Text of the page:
As mentioned in my previous post, I found myself trapped on the couch, bed, or generally away from my desk when my son was born. However, I still wanted to work on projects when possible. As a result, I started grabbing my 11” iPad Pro more than ever. Using the iPad for nearly everything, I began to wonder… should I get the Magic Keyboard to go with it?
I hate typing anything on my mobile devices. If I need to write more than a few words, I prefer to sit down at a computer. However… I recently became a parent, and suddenly found myself trapped on a couch at all hours. From my nest, I didn’t have enough space or mobility to use my laptop easily. So, I needed to start using Obsidian on my mobile devices.
Over the past year and a half, I have been using an Ergodox EZ keyboard and loving every minute of it. It does have a downside tough. As a 60% keyboard lover, it is quite large. So, I have been on the look out for a smaller, split keyboard (I can’t go back to non-split), that I can travel with and use for a portable setup. During this research, I was introduced to 34-36 key split layouts, but wasn’t sure if I could manage one. To test out the idea, I decided experiment with new layouts on my Ergodox…
Previously, I was using the Pantheon desktop environment on Fedora 35 for my work laptop. I liked how well Pantheon handled font scaling with my 4k monitor, and I figured out how to get the accessability menubar item working in Fedora. This allowed me to easily toggle the scaling factor as I connected and reconnected to different monitors. With that said, I have recently starting using Gnome on the laptop, and miss that feature of Pantheon.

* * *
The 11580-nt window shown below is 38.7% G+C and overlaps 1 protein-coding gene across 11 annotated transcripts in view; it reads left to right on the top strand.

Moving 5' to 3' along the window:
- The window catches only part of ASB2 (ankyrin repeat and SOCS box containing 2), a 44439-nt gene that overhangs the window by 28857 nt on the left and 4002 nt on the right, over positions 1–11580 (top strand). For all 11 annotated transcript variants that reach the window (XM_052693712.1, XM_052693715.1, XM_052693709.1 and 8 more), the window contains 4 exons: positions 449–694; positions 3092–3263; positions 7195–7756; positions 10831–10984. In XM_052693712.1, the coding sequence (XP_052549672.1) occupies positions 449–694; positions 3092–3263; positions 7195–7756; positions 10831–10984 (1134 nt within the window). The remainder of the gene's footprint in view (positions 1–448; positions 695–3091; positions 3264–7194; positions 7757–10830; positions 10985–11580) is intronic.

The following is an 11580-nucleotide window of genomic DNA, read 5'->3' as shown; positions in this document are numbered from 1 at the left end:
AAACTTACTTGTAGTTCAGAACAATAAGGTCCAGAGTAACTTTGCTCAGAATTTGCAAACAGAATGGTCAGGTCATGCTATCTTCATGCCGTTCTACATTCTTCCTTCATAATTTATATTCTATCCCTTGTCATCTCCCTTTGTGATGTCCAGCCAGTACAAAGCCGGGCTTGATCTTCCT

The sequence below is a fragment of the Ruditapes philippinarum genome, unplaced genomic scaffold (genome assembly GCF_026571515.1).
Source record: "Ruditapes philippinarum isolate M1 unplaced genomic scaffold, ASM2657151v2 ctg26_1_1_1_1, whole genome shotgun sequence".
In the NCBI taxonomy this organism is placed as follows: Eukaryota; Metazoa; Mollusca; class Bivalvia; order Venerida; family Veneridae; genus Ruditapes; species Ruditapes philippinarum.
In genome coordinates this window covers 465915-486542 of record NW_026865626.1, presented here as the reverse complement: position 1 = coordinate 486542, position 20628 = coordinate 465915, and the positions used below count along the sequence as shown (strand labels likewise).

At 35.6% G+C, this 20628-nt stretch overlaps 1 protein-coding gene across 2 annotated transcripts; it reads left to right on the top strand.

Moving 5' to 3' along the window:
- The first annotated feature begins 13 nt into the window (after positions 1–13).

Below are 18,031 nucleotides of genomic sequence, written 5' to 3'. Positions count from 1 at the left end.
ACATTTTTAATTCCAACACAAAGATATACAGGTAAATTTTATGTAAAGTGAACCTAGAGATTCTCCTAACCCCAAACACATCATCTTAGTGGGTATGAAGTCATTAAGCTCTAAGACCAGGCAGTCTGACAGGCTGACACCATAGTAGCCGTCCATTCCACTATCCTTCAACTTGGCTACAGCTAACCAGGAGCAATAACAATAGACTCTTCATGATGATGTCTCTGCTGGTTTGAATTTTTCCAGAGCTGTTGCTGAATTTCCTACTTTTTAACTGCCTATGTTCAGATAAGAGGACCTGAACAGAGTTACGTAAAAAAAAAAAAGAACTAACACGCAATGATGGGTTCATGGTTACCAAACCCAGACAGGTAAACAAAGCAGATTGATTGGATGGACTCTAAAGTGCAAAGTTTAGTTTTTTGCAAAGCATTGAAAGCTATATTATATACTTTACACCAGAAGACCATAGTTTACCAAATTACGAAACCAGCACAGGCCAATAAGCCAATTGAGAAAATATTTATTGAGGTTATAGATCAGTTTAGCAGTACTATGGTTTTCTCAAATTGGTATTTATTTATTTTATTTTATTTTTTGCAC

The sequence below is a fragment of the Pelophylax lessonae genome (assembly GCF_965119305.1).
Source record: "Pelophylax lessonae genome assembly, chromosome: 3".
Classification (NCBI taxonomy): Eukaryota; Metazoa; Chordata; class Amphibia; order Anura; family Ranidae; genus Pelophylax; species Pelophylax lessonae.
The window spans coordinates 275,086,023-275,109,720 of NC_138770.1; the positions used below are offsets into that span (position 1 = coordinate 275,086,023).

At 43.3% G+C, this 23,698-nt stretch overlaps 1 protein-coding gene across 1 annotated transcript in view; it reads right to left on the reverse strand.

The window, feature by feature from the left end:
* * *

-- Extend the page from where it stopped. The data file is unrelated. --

I have been trying to code daily the last several weeks. Shortly after starting a project in Python, I decided to refactor it to use Python type hinting. Type hinting is a newer feature of the language that I’ve known about, but hadn’t yet used much. So, I gave it a shot.
It’s been about a year since I traded my 16” Macbook Pro for a M1 Macbook Air. Well, I’ve done it again. Three months ago I decided to trade in my M1 MacBook air for a 14” M1 Pro Macbook Pro (Ugh, these names! 😂). Two months ago, the 14” was delivered and I finally made the physical swap. Similar to last time, I didn’t initiate this trade because I had any issues with my current MacBook, or even needed the newer one. But once again… I’m glad I did it.
I recently wrote about how I started using ElementaryOS 6 on my work computers. While I love using elementaryOS, one thing I mentioned in that post still holds true: right now, my ideal Linux setup would be the ElementaryOS UI/UX, but on top of a Fedora base. So, this month I set out to achieve just that.
I have used Bitwarden for a couple of years now, but I surprisingly haven’t utilized the CLI tool for anything. Recently, I was coding a script that needed to store an API auth token to an environment variable, but I didn’t want the token to be stored in plaintext. So, I setup and used the Bitwarden CLI for the first time to solve my problem!